Young golden eagles disappear in mysterious circumstances

Area becoming 'black hole' for the species, expert says after almost a third of tracked birds disappear

Two golden eagles disappear in 'suspicious circumstances'

Two young golden eagles have disappeared “under suspicious circumstances” within hours of each other on the same Scottish grouse moor, according to wildlife presenter Chris Packham.

The birds were being monitored with satellite tags by Mr Packham and Raptor Persecution UK as part of a study of the movements of young golden eagles in Scotland.

The two eagles, named Adam and Charlie, are said to have vanished from the Auchnafree Estate in the Strathbraan area of Perthshire on 18 April.

They had been wearing satellite tags that inexplicably stopped working and the birds have since been untraceable, Raptor Persecution UK said.

It is illegal to intentionally kill, injure or take any wild bird, with a few exceptions, in the UK under the Wildlife and Countryside Act 1981.

Mr Packham and Raptor Persecution UK said there was no evidence to suggest the Auchnafree Estate was involved in the disappearances.

The Springwatch presenter said: "We can't prove that harm has come to Adam and Charlie, nor who might have been responsible, but we can look at the circumstances, look at the science, look at the wider evidence and draw plausible conclusions.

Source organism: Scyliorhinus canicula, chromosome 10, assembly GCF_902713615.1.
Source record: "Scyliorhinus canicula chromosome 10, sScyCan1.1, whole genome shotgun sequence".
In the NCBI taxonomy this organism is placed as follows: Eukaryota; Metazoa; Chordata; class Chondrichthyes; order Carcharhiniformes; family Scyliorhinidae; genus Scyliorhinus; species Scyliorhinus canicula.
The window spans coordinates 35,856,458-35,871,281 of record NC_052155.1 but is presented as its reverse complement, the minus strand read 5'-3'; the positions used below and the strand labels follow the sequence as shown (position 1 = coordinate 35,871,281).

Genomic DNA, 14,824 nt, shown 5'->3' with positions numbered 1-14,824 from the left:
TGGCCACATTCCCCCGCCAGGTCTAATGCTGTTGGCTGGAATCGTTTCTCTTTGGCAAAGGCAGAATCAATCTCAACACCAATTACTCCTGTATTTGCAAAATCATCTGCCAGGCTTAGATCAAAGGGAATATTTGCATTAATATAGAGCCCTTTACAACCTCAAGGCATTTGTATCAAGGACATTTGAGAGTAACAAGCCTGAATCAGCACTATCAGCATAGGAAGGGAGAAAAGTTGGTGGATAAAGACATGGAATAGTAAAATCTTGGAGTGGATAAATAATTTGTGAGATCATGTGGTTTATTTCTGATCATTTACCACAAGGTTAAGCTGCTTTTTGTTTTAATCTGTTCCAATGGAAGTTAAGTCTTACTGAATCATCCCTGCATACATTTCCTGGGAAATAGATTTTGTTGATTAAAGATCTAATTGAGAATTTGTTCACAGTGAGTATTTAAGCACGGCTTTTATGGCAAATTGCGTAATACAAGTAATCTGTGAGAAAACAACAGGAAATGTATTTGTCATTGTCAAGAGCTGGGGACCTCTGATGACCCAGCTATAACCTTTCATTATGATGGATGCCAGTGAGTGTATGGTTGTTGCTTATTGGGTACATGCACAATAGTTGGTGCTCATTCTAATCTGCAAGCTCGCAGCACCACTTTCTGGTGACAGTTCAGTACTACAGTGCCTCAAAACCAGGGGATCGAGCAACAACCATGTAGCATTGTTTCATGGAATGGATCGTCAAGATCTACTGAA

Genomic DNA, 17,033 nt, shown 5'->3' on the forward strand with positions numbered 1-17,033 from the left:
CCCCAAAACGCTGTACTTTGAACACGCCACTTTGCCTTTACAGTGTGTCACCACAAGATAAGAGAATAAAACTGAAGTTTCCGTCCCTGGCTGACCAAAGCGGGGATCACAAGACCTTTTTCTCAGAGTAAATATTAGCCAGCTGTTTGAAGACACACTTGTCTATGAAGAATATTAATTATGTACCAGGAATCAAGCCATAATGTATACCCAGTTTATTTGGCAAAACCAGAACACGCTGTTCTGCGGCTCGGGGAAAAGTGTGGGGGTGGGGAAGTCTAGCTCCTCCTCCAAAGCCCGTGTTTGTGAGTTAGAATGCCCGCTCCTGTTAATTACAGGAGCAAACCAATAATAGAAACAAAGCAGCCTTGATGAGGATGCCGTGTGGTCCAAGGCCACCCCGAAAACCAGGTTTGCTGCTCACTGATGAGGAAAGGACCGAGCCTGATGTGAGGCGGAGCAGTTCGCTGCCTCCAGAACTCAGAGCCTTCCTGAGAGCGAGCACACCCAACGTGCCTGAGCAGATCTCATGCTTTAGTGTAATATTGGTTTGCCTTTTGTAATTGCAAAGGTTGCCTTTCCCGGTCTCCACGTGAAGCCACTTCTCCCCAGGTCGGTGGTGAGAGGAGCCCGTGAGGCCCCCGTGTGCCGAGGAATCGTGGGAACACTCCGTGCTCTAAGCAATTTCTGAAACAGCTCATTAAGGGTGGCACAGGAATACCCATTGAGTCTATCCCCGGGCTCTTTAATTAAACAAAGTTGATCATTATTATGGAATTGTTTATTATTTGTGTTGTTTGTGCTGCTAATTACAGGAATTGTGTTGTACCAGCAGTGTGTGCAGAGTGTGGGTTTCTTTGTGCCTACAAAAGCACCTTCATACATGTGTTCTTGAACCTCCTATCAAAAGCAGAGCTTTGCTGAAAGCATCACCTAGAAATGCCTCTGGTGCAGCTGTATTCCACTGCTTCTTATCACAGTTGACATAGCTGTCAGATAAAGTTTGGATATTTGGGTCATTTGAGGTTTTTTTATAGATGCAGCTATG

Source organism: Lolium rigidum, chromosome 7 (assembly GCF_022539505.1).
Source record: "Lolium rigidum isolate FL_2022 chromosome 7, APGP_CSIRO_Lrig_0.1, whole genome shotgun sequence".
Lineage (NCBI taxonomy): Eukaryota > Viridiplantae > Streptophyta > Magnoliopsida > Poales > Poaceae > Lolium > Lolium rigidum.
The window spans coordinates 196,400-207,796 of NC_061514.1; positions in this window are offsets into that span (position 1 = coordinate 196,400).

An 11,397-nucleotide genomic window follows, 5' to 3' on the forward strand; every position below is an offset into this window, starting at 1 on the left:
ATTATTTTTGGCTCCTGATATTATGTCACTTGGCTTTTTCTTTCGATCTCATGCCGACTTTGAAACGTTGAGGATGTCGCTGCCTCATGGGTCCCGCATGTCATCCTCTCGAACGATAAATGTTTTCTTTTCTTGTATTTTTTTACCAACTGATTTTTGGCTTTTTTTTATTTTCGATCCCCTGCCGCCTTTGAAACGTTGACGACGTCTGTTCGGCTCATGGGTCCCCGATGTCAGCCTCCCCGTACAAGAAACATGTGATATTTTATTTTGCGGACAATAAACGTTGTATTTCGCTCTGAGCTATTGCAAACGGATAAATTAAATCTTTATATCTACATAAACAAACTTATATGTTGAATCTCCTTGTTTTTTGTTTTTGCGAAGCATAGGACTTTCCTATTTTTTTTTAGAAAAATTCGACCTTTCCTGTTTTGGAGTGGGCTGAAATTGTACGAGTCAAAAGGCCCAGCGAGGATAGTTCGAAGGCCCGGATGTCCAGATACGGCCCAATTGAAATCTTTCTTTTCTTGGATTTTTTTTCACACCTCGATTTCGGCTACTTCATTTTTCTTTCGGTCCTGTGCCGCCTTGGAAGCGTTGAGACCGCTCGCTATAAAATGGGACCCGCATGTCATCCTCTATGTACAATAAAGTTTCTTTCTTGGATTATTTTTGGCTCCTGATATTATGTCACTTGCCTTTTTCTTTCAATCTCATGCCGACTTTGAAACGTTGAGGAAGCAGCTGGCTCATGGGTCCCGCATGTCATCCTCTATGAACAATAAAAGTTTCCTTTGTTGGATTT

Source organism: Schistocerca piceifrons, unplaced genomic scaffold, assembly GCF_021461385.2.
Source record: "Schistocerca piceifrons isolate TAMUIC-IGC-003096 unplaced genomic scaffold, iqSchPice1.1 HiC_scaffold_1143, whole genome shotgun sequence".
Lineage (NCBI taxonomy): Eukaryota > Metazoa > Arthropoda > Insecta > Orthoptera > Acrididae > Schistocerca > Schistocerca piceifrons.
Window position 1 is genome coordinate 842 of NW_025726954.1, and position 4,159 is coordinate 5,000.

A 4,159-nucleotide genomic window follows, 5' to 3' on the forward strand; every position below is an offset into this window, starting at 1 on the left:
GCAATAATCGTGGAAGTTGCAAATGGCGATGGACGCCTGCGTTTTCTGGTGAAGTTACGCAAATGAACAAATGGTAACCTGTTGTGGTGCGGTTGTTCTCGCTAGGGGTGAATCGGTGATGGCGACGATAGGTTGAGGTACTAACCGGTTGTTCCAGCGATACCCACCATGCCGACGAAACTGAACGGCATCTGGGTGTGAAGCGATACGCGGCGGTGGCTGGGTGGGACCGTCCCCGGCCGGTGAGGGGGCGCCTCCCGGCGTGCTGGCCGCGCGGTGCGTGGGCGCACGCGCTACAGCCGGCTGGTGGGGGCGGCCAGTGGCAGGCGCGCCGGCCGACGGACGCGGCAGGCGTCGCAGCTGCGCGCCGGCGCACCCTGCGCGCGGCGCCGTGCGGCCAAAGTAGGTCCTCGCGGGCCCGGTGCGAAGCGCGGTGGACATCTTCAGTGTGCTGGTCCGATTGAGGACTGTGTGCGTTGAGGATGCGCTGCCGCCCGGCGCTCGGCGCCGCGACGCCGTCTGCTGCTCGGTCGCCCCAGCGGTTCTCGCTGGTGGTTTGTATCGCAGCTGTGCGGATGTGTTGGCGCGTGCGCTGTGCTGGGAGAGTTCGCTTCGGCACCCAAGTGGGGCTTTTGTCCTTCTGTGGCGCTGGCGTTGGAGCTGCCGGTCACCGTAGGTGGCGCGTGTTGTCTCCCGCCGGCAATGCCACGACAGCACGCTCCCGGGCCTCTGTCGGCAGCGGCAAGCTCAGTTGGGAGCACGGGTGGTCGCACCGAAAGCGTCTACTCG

"The Scottish government has already acknowledged that illegal raptor persecution is an ongoing problem.

"How many more golden eagles do we have to lose before that same government takes effective action?"

In 2017, research by Scottish Natural Heritage (SNH) found almost a third of golden eagles tracked by satellite had disappeared in suspicious circumstances.

Ian Thomson, head of investigations for RSPB Scotland, noted that the SNH study showed satellite tags are 98 per cent reliable and only fail as the result of “human interference”.

“This [area] is really becoming a black hole for golden eagles – one that is pulling in young birds never to be seen again – and that’s a big concern for the future populations of eagles,” Mr Thomson said.

He described the disappearance of two birds in the same morning as “astonishing”.

Charlie and Adam hatched at separate nests in the Loch Lomond & Trossachs National Park in 2017 and 2018 respectively.

Adam was named and adopted by Green MSP Andy Wightman, the Scottish Environment Link’s species champion for golden eagles, who said the disappearance was a “personal” loss.

"The cold rage that I felt when I heard of the circumstances of his disappearance has now developed into a determination to discover his fate,” he said.

"This latest outrage should be a wake-up call to the Scottish government that, for all their reviews, inquiries and reforms, rampant criminality remains in place across many of Scotland's driven grouse moors."

Mr Wightman also wrote to Scotland’s first minister Nicola Sturgeon this morning, calling on her to publicly condemn raptor persecution and commit to introducing regulation against driven grouse-shooting.

A Scottish government review of grouse moor management practices is expected to be published this summer.

Anyone with information about the disappearance of Adam and Charlie is urged to contact Police Scotland on 101 or the RSPB's confidential raptor crime hotline on 0300 999 0101.

Agencies contributed to this report

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